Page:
REVIEW WRITTEN BY NATHAN LERNER
For 21st Century Media
What are the virtues of “And So It Goes,” which mitigate against the myriad things that are wrong with the film? Is that the sound of crickets in the background?
Oren Little (Michael Douglas) is one repugnant human being. The film posits that, despite being altogether odious, he has somehow become extremely successful selling residential real estate in Connecticut. If you are a brilliant scientist, locked away in a remote research laboratory, you can get away with having an abrasive personality and still be successful. A purveyor of residential real estate — not so much.
Oren owns a sprawling, multi-million dollar Fairfield estate. He is planning to sell it and retire to Maine. In the interim, he is living in a cramped non-descript apartment. It’s part of a lakeside quadriplex, which he happens to own. The logic of his living somewhere other than his own palatial home eluded me. This incongruity was a portent of the film’s impacted irrationality.
Oren goes out of his way to antagonize his neighbors. One of them, Kennedy (Yaya DaCosta) is in an advanced state of pregnancy. Out of sheer meanness, Oren parks his car, straddling two coveted spots close to the facility. As a consequence, Kennedy needs to make a long trek from the road every day just to reach her home. In case you had any lingering doubts about what a jerk Oren is, you see him acting abusively towards a stray dog and the children, who live in the complex.
Oren has a particularly contentious relationship with his next door neighbor, Leah (Diane Keaton). She’s a kind-hearted widow, who is pursuing a career as a lounge singer. Even though Oren subjects Leah to an unceasing litany of caustic insults, she struggles to tolerate him.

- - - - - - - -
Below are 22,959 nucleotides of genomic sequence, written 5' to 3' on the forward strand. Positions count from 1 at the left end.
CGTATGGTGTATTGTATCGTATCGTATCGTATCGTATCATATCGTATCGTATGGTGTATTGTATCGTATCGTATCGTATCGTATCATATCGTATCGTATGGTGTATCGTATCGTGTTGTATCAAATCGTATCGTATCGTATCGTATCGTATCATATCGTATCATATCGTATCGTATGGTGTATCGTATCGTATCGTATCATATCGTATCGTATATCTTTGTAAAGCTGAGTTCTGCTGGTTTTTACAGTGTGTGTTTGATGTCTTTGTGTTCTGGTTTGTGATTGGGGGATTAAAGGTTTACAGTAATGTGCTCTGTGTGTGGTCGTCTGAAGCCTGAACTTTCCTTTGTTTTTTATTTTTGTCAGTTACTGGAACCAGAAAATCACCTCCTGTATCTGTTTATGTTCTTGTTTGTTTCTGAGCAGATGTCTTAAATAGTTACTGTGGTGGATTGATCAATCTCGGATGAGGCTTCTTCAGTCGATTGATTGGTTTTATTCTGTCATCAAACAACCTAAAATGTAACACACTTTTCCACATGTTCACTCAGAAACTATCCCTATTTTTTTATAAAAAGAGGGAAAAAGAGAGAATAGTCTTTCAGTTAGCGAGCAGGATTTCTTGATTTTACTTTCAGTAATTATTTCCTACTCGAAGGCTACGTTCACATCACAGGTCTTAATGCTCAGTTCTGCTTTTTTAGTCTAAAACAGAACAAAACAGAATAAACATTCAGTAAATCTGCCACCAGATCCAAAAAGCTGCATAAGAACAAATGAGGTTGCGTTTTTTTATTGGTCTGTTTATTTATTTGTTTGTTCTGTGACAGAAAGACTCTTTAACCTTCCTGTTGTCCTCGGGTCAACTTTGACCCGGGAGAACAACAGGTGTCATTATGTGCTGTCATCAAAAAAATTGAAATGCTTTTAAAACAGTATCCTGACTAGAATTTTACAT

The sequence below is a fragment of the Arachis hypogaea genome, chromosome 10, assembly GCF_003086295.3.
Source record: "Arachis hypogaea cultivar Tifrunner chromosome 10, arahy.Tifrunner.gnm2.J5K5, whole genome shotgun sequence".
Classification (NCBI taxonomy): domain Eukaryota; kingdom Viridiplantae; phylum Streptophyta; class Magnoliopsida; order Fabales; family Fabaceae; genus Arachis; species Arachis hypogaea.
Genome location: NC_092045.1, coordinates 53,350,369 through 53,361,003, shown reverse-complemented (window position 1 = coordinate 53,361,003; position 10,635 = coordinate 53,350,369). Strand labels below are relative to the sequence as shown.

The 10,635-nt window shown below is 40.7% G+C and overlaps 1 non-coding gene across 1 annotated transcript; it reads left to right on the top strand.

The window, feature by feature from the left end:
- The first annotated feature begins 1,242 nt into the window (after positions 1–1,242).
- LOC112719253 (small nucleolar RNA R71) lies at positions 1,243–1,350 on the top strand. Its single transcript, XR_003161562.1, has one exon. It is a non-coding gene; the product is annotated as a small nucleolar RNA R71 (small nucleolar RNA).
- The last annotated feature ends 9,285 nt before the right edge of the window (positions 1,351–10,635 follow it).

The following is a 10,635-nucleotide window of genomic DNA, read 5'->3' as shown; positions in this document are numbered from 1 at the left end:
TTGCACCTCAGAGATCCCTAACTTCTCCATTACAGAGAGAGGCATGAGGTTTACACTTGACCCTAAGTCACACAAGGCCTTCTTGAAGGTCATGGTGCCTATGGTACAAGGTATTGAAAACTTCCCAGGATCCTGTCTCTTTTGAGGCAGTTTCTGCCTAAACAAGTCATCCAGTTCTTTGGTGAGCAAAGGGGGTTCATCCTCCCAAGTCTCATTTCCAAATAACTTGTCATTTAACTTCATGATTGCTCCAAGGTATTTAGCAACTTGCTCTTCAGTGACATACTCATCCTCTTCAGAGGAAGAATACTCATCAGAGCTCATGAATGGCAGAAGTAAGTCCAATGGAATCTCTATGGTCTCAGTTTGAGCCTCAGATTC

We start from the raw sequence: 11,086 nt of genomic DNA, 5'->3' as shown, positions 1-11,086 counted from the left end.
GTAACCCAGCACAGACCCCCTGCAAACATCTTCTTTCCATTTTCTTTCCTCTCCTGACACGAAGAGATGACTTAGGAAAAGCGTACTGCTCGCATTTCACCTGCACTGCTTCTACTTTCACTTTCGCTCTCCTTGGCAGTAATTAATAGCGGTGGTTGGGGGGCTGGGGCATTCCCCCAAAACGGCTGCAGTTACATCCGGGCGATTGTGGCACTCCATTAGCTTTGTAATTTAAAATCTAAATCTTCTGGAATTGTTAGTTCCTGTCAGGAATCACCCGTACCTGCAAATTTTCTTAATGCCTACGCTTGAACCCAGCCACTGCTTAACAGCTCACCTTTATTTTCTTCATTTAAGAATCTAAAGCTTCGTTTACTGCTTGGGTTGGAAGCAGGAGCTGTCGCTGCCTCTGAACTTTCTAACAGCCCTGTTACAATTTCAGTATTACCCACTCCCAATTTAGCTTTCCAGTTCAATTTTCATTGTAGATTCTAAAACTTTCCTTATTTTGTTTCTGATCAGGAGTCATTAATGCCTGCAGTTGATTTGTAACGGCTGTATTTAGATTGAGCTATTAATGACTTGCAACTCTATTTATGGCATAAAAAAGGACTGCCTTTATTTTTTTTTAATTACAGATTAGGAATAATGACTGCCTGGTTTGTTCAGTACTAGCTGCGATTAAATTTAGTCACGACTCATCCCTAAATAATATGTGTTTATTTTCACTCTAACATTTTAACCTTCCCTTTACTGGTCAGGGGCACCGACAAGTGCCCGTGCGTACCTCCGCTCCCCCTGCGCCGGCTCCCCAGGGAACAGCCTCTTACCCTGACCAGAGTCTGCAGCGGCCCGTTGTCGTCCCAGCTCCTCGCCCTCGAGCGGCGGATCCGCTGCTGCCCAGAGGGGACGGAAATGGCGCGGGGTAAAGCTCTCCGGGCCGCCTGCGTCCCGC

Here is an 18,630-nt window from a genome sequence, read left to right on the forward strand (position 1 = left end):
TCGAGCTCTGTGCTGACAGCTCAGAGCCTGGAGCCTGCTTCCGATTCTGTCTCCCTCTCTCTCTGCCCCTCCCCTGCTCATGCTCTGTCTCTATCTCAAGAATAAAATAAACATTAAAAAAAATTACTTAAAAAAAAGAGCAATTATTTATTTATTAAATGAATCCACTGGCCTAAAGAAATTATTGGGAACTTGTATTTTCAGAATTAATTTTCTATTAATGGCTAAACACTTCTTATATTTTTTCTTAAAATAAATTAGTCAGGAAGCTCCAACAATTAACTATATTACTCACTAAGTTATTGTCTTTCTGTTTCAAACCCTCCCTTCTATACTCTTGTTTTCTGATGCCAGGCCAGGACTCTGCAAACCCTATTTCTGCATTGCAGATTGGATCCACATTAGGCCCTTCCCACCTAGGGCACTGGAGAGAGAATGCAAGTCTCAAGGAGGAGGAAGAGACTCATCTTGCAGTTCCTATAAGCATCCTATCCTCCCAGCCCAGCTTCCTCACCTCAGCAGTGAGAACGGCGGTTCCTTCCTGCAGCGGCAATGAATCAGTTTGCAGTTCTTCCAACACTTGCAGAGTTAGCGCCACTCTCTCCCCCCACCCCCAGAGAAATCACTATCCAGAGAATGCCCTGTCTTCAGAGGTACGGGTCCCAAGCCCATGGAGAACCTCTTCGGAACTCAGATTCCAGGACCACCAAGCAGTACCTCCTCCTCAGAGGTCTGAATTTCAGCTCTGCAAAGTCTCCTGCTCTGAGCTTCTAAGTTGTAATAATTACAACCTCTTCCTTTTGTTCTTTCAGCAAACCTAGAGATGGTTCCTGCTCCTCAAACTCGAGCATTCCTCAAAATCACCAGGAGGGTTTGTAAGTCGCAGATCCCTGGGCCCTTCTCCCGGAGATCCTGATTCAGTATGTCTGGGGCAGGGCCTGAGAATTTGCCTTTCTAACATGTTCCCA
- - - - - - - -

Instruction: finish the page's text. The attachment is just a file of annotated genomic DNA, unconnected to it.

Ten years ago, Oren’s wife passed away from cancer. His adult son, Luke (Scott Shepherd), showed up stoned to her funeral, tripped, then unceremoniously went rolling down a cemetery hill. Ever since, Oren hasn’t spoken to his prodigal son. So much for forgiveness.
One day, Luke shows up unexpectedly at Oren’s apartment with his 10-year-old daughter, Sarah (Sterling Jerins) in tow. Oren had been totally unaware of his granddaughter’s existence. It turns out that Luke is a stockbroker, who has been convicted of insider trading. He is about to start a nine-month prison sentence. Luke has no one that he can entrust Leah with. His only option is to dump her with Oren. Ignoring Oren’s vehement protestations, Luke speeds away.
Abandoned like a bag of discarded trash with a child-hating misanthrope, Sarah is understandably distraught. Fortunately, Leah takes Sarah in to live with her.
So, basically you have a film about a curmudgeonly cad, who is devoid of the slightest scintilla of decency. You don’t need to be Nostradamus to accurately predict whether Oren will experience an inevitable epiphany and then develop a romantic relationship with Leah.
The formulaic screenplay is the work of Mark Andrus. He previously penned the script for “As Good As It Gets.” That film starred Jack Nicholson as another rotten guy, who undergoes a miraculous transformation. Does Andrus intend to continue to recycle the same tired tropes in future redundancies?
I remain confounded by the career of director, Rob Reiner. He debuted with the hilarious faux documentary. “This Is Spinal Tap.” Reiner followed up with a string of six highly-regarded, nicely-crafted films, “The Sure Thing,” “Stand By Me,” “The Princess Bride. “When Harry Met Sally,” “Misery” and “A Few Good Men.” It was shocking to witness the fiasco of his next film, “North.” Unfortunately, he followed up with such similarly execrable works as “The Story of Us” and “Alex & Emma.” It’s sad to witness the precipitous decline of Reiner’s career, which once offered such promise.
The promotional tagline for this film is, “There Are A Million Reasons Not To Like Oren Little.” More importantly, there are at least a million reasons not to like this reprehensible film.
Indeed, it is hard to recall anything as horrendous as this debacle with actors approaching the stature of Michael Douglas and Diane Keaton in lead roles. You may have to go back to 1987, when Warren Beatty and Dustin Hoffman starred in “Ishtar” to find anything comparably bad.
“And So It Goes” is appallingly atrocious.
“And So It Goes”
*PG-13 (for some sexual references and drug elements) 94 minutes
Nathan Lerner sees over 200 feature films a year. He welcomes feedback at firstname.lastname@example.org.